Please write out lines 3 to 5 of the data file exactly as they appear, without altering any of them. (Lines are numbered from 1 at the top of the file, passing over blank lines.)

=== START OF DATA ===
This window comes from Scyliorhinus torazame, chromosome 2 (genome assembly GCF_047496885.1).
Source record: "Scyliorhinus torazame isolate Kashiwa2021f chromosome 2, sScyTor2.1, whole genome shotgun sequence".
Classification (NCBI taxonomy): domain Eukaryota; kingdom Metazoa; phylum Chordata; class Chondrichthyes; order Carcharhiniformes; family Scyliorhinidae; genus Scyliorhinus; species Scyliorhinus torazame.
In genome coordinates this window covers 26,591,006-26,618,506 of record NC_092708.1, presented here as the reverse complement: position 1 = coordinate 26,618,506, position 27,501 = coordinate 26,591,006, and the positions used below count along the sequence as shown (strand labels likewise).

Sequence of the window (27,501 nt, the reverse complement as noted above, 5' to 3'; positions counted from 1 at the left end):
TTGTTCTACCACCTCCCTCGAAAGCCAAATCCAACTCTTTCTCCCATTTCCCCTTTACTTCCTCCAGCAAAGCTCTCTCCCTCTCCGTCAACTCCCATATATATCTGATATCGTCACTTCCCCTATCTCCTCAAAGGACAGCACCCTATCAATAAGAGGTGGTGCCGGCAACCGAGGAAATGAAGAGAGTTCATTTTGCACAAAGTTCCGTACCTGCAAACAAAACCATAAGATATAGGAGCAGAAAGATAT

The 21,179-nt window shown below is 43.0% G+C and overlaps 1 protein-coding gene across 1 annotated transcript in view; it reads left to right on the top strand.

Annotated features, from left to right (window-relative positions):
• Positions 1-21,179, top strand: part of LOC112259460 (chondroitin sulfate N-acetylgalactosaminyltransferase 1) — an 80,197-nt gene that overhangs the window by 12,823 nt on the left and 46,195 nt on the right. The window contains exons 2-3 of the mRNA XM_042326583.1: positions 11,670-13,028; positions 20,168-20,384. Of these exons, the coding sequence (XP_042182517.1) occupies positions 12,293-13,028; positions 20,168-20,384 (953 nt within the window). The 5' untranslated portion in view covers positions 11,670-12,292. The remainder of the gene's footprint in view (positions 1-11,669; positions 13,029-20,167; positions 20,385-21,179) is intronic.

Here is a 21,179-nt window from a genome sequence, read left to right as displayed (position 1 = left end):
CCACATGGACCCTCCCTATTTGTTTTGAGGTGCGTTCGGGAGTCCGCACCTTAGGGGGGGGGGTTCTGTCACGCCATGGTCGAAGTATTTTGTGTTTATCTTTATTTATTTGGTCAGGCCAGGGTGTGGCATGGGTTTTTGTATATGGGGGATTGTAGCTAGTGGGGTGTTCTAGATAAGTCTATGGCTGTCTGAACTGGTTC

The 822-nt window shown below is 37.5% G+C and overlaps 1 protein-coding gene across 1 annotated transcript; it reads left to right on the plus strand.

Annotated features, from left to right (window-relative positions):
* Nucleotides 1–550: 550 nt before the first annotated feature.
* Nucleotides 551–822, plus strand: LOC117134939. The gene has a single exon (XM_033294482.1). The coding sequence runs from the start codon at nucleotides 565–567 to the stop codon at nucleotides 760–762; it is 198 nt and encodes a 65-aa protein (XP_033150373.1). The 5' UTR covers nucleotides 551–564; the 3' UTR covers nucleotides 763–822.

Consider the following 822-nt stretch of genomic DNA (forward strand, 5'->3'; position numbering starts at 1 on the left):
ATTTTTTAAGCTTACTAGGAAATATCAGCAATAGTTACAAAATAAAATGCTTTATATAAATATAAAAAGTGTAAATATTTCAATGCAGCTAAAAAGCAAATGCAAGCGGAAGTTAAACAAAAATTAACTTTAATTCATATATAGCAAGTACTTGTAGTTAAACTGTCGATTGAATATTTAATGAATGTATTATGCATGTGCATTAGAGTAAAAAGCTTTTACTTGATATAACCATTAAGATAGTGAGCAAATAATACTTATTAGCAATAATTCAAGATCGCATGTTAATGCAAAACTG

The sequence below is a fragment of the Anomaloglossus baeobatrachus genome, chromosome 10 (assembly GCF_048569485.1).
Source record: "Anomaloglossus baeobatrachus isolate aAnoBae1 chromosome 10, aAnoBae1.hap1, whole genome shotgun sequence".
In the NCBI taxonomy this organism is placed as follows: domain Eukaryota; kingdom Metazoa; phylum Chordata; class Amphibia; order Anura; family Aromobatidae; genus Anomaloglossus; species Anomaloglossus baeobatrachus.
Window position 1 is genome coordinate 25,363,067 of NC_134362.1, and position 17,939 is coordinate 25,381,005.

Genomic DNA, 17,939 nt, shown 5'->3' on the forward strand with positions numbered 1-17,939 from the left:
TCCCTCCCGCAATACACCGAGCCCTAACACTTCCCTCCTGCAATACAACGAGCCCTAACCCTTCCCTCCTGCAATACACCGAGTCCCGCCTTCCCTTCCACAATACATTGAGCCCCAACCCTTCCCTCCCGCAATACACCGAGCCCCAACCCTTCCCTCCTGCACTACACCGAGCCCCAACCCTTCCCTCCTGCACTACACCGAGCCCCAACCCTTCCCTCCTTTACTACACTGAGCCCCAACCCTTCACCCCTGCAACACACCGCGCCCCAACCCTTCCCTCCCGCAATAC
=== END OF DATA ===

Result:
Classification (NCBI taxonomy): domain Eukaryota; kingdom Metazoa; phylum Chordata; class Chondrichthyes; order Carcharhiniformes; family Scyliorhinidae; genus Scyliorhinus; species Scyliorhinus torazame.
In genome coordinates this window covers 26,591,006-26,618,506 of record NC_092708.1, presented here as the reverse complement: position 1 = coordinate 26,618,506, position 27,501 = coordinate 26,591,006, and the positions used below count along the sequence as shown (strand labels likewise).

Sequence of the window (27,501 nt, the reverse complement as noted above, 5' to 3'; positions counted from 1 at the left end):